In 2010 Ad Age suggests we add these phrases to our vocabulary:
Spurned Media: Just like it sounds, earned media that goes horribly negative, invades otherwise pristine search results or bleeds into traditional media. Bad customer service is a top driver of "spurned media."
Brand Tease: A consumer who "friends" or "fans" a brand, only to never return for a second date. Brands feed the cycle by forgetting to court the consumer with engaging, interesting or sustaining content or value.
Conversational Divide: The huge gap between what marketers preach about social media "conversations" and the brand's actual customer service or call centre operations. Stems from cost vs. profit centre tension.
Mobilenecking: The alarming tendency to have our necks tilted down or shifted sideways -- ever glued to our mobile device. Closely related to term "Eyevoidance," where no one looks at anyone anymore.
Wiki Wart: A bad piece of news or an embarrassing brand episode (e.g., an activist protest or a social media campaign that backfired) that just won't go away in a brand's Wikipedia description.
Oedipost Complex: The curious neurosis that compels folks to sleep with their BlackBerry or iPhone. The afflicted can't stop checking -- even in late hours -- for responses to tweets or blog and Facebook posts.

Friday, January 15, 2010

My Tribe

Seth Godin started a new language (well, slightly re-positioned an old).
In his most recent blog he says:
Brand management is so 1999.

Brand management was top down, internally focused, political and money based. It involved an MBA managing the brand, the ads, the shelf space, etc. The MBA argued with product development and manufacturing to get decent stuff, and with the CFO to get more cash to spend on ads.

Tribe management is a whole different way of looking at the world.

Deloitte recently released the results of their 2009 study: Tribalization of business (picking up on Godin's insights).
I was fascinated by some of their insights. Here's a few:
1. "Organizations are continuing to struggle with harnessing social media's full potential".... they actually know what its full potential is? Facebook launched in 2004. How much will it be used in 2012? Twitter was all aflutter in 2009. What will it look like in December 2010? "Full potential" is such an interesting phrase. I'm still grappling with what it means.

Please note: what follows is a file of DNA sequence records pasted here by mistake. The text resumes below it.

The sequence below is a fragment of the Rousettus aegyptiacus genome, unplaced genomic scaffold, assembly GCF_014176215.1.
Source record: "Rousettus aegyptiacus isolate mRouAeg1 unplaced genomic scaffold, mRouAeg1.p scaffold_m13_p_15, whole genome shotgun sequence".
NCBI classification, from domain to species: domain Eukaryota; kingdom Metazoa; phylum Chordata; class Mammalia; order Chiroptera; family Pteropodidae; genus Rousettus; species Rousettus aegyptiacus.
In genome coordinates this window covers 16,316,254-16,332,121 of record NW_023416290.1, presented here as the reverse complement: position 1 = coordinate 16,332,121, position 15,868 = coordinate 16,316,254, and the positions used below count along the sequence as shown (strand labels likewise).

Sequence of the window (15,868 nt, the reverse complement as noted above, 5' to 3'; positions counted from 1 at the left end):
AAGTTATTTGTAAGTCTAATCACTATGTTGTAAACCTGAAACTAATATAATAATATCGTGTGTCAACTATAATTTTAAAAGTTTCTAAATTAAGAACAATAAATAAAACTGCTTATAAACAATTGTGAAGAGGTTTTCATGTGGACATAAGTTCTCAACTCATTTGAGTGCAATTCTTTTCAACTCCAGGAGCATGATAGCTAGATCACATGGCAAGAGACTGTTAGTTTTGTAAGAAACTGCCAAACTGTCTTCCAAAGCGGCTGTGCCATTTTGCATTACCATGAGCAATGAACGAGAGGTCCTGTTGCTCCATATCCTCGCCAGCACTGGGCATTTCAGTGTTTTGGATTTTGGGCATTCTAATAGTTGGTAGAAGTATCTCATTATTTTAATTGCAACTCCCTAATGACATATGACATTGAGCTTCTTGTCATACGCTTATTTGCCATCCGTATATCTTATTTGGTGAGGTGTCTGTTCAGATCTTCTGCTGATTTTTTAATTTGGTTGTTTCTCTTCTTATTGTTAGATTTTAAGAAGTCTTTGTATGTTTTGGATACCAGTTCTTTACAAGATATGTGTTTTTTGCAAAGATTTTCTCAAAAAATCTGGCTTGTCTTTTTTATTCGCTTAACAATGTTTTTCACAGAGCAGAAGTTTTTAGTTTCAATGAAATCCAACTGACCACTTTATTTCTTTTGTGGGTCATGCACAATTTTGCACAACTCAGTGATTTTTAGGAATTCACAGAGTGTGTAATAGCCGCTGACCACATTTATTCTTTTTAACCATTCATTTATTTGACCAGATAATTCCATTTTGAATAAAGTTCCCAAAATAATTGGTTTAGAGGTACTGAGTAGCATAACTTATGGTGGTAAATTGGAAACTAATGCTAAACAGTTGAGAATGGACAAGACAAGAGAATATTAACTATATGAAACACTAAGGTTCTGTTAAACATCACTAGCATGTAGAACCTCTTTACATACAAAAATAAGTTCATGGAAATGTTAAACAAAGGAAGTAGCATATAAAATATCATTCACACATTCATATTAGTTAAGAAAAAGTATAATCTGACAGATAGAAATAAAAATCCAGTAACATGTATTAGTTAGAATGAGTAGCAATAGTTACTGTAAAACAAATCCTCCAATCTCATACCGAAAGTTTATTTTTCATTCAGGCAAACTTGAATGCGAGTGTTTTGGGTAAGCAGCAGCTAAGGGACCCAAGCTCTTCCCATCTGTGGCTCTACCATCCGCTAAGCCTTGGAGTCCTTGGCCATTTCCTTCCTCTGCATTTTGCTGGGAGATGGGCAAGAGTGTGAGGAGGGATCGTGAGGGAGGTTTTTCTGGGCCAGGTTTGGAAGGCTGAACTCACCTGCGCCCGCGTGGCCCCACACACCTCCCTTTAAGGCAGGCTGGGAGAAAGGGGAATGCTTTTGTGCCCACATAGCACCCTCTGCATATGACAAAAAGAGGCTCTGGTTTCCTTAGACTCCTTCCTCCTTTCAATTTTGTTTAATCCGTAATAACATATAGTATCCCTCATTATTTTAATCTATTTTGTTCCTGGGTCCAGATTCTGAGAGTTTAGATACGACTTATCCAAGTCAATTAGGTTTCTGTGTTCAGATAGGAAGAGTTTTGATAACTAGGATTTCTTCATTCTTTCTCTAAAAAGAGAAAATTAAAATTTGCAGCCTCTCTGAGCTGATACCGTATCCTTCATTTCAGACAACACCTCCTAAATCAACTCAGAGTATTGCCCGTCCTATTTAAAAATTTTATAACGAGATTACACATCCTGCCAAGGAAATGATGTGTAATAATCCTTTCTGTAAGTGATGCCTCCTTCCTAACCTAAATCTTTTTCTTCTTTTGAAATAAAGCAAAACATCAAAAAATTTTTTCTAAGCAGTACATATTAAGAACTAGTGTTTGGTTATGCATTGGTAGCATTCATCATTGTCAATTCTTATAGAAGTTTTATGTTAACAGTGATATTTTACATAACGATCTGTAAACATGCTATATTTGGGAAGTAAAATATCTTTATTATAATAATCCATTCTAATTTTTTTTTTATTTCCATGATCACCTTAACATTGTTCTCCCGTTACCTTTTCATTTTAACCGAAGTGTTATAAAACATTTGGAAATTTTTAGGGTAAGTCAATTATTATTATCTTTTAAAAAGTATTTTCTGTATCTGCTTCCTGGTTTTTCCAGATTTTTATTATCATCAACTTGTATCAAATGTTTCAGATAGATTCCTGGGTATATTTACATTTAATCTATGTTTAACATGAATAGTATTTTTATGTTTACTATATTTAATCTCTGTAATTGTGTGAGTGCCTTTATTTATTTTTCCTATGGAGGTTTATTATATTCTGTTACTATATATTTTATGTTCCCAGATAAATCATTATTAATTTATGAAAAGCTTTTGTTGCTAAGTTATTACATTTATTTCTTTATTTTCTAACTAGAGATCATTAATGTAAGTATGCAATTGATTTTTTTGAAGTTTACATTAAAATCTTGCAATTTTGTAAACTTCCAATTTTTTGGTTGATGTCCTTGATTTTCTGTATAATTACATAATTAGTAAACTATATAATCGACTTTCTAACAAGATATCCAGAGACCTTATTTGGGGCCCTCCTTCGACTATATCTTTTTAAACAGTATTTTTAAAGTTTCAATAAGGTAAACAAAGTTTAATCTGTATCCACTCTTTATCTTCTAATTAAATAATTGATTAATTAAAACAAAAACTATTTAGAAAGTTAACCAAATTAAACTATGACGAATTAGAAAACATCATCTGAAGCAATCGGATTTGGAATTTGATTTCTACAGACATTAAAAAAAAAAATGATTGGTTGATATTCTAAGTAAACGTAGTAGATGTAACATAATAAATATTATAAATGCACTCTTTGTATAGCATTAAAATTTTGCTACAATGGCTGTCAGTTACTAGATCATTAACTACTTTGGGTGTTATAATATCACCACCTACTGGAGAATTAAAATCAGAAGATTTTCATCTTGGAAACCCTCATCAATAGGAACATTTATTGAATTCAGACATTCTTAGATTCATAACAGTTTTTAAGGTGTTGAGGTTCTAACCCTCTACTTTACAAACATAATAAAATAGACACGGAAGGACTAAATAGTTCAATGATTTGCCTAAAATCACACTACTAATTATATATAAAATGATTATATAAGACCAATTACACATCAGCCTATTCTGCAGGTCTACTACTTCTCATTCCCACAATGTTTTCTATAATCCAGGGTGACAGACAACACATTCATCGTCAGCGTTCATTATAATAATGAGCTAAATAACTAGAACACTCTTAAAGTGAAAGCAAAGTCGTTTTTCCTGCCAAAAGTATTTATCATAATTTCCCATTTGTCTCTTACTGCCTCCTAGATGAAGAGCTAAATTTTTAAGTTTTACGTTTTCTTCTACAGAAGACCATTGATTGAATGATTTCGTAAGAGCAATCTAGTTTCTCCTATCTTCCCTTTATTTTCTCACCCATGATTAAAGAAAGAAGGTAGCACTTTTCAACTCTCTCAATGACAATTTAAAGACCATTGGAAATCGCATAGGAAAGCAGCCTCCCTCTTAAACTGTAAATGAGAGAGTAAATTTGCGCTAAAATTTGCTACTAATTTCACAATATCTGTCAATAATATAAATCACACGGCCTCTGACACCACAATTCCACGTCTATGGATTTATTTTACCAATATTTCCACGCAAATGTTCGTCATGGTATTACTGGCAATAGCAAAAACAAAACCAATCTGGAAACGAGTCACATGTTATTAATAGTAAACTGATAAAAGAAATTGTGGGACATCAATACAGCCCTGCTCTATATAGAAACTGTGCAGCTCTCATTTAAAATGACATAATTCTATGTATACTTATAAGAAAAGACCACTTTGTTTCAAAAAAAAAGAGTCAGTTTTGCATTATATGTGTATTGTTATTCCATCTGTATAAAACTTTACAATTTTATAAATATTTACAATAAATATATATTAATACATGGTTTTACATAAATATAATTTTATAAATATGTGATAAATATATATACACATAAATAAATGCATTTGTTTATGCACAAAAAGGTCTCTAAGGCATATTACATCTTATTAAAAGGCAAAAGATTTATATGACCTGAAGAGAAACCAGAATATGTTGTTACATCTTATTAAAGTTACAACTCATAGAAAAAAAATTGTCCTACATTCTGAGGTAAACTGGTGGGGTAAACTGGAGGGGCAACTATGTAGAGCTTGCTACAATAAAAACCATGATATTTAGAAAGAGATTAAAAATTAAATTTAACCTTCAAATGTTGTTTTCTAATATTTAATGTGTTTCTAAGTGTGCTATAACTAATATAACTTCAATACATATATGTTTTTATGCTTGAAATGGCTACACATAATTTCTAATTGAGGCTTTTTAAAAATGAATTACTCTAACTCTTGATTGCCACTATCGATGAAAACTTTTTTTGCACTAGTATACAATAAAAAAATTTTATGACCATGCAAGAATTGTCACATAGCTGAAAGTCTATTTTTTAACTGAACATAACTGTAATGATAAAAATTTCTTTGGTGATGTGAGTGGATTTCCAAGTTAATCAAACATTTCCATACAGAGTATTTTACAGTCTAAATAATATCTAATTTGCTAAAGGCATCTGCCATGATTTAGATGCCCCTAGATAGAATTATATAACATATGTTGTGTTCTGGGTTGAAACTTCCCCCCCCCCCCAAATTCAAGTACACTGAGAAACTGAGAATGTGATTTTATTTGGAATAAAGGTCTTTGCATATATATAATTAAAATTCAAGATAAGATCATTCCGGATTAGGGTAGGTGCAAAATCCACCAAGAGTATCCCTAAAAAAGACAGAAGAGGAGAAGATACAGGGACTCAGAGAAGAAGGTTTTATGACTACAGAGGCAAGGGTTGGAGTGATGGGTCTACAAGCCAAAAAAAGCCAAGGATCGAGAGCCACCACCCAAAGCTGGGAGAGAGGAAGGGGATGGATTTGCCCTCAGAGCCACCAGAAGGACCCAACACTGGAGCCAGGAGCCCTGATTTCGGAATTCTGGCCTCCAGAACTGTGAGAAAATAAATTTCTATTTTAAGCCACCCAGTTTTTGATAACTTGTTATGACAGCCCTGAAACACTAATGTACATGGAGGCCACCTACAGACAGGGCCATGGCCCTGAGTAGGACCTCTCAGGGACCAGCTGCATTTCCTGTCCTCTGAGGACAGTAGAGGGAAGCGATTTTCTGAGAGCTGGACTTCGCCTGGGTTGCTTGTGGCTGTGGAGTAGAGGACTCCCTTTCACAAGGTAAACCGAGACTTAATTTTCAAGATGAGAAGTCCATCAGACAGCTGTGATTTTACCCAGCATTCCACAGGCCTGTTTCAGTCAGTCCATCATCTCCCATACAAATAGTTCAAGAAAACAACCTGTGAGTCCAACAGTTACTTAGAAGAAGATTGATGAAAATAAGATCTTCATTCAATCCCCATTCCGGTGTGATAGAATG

2. The study suggested that the obstacles from high performing social media can be "easily remedied through partnering and new management practises." The concept is a little reductive, I think. Social Media is the digital equivalent to great customer service, word of mouth and customer satisfaction. Sound business practise and customer service strategies are the real foundation of social media success.
3. They claim this study evaluates the "true potential of online communities." I love the word "true potential" -- as if online communities have the same potential for all products, services and organizations.
4. The final recommendation is to: "Think tribe -- not market segment; think network -- not channel; Think customer-centricity -- not company-centricity."
To those of you who are my tribe... may we re-position our marketing strategies around social media.

Thursday, January 14, 2010

unspeakable devastation

In a moment, a blinking of an eye, the world changed.
Haiti is torn apart -- the rich and the poor, the powerful and the powerless. Without warning the earth erupted.
We are scrambling to get reports to donors and opportunities to donate and contribute to the intense need. There is little we can say. We can just pause and pray....

unspeakable devastation